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Fr. John Allison

Palm/Passion Sunday C

Isaiah 50:4-9

Philippians 2:5-11

Luke 22:14-23:56

April 10, 2022

Christ Church, Hudson

“Let the same mind be in you that was in Christ Jesus.”

These words from Paul’s letter to the Philippians take on chilling significance when read in the context of the events we recount today. Jesus has entered Jerusalem triumphantly, as a king, and the hopes of the people are high as they await a return of the messianic kingdom. “Blessed is the one who comes in the name of the Lord! Blessed is the coming kingdom of our ancestor David! Hosannna in the highest heaven!” 

But the glory is fleeting, or so it seems. We know the story. We’ve not only heard it in great dramatic fashion just now but we hear it every week in the words of our Eucharist. The story of Christ’s death and the coming Resurrection to which it leads is at the heart of our lives as disciples. And yet, this is a story that never loses its power to pierce our hearts. It’s a story that never fails to leave us bereft over Christ’s suffering and at the same time grateful and at the same time guilty, for it is our own voices that shout “crucify him!” after only just welcoming him as a king. 

As I have contemplated these events over this last week, I have been drawn back to our first Sunday of the season of Lent. I have been thinking of Christ’s temptation in the wilderness, specifically his temptation to glory. In the Gospel of Luke, the devil shows Jesus all the kingdoms of the world and offers them to him. “To you I will give their glory and all this authority. If only you worship me, it will be yours.” I can’t help but imagine that this temptation to glory wasn’t still very present to Jesus as he rides into Jerusalem in royal procession. I can’t help but imagine that Satan wasn’t still close at hand, whispering his words of temptation to hold tightly to the praise and adoration of the people as they line the path with the palm leaves. Certainly, this is a temptation to us all. But this is not the way. This is not the path that leads to true salvation. This is not the path that offers new life.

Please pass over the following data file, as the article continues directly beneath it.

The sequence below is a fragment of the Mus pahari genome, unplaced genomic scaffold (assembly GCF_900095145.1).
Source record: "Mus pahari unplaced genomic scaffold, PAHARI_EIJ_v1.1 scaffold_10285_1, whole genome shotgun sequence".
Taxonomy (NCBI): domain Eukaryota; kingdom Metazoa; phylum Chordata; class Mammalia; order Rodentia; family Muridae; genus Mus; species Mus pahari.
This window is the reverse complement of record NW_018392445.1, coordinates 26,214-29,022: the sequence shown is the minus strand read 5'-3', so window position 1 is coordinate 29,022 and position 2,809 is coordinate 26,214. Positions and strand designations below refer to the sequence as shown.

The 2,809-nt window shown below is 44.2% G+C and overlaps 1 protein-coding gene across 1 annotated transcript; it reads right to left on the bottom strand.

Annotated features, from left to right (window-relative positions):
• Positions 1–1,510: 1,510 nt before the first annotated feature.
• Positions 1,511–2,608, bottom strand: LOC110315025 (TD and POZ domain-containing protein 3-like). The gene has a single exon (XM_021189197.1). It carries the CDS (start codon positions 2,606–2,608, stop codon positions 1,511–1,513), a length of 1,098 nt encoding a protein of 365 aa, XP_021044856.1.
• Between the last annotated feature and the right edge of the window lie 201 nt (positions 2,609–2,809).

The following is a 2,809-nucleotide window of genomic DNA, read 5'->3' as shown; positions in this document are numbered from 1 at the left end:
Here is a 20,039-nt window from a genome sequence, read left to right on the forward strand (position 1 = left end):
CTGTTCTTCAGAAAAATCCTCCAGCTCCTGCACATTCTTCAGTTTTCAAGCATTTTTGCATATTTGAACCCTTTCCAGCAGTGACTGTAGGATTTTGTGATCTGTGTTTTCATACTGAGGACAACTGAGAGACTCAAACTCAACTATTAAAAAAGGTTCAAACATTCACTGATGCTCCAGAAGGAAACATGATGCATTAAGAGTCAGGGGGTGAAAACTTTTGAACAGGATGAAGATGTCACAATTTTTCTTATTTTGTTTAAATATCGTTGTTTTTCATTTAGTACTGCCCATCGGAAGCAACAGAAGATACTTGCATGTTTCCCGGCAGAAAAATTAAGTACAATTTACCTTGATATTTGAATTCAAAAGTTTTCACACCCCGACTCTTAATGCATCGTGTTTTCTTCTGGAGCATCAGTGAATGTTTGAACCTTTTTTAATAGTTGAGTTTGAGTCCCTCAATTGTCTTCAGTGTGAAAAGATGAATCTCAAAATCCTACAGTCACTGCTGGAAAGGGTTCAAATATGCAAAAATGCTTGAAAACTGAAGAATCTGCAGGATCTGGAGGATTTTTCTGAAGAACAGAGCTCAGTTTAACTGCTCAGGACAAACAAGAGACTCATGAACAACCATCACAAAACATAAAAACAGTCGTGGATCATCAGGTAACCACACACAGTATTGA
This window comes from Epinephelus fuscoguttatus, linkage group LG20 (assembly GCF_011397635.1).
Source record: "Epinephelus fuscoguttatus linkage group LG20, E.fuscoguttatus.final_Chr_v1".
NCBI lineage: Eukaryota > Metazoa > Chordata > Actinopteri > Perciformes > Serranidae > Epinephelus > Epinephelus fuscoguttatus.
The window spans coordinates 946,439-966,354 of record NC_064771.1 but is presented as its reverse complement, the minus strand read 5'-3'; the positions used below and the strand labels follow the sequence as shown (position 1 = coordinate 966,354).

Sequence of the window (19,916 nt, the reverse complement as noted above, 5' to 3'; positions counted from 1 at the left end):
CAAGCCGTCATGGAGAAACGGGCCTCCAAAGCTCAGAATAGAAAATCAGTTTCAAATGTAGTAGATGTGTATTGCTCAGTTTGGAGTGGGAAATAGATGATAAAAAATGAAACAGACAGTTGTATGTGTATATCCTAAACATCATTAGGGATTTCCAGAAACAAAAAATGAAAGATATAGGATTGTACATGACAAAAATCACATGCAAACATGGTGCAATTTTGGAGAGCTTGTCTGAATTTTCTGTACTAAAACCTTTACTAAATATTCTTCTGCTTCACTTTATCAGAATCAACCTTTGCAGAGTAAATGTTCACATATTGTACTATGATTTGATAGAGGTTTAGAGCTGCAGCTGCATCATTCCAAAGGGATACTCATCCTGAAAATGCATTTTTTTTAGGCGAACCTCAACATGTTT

As we begin our journey together through Holy Week we must enter fully with Christ into the suffering and desolation of the Cross. The temptation is to rush forward to Easter, to Resurrection and glory. And, indeed, the Kingdom is at hand, as Jesus has taught us, but in his Passion, in his suffering, in the events that we are to remember over this coming week we are called to participate in the most Holy movement of emptying ourselves, of opening ourselves to be obedient to God’s will for us in the knowledge and trust of his promise. This is our faith and over this week, as we journey toward Easter, it will be concentrated very intensely like no other time of the Church year. 

Over these past five weeks we have been preparing. We have all had our time in the wilderness of Lent. We have all had our times of temptation and now, with Jesus, we have entered Jerusalem and have before us the great three days. We will, with Jesus, face betrayal. We will, with Jesus, suffer. We will face the desolation of the tomb. But that is not our end. 

“Let the same mind be in you, that was in Christ Jesus, who though he was in the form of God, did not regard equality with God as something to be exploited, but emptied himself, taking the form of a slave, being born in human likeness and being found in human form, he humbled himself and became obedient to the point of death, even death on a cross.”

We have been preparing for this great obedience. We have been emptying ourselves through this season of fasting and penitence and now is the call: Let the same mind be in you that was in Christ Jesus.

I said at the beginning of the season that our word, Lent, comes from a root that means Springtime. Lent has been a season of preparation for the flowering of Easter. We have been enlarged. We have opened more space in our hearts with the emptying practices and disciplines that we have taken on. And now, here in this final week, especially in the coming three days of Maundy Thursday, Good Friday and the Easter Vigil we will fully inhabit that space in our hearts and wait in the sure knowledge that God will enter, that with Christ we will be raised to new life. That is the joy that awaits. That is the end toward which our covenant points. 

We are called to glory. We will be raised to new life in Christ. In the meantime, let us not abandon him to the grave. This most Holy Week, walk with Jesus. Pray with him. Listen with Jesus for the will of Father, resting in the knowledge that you WILL rise with him.  Amen.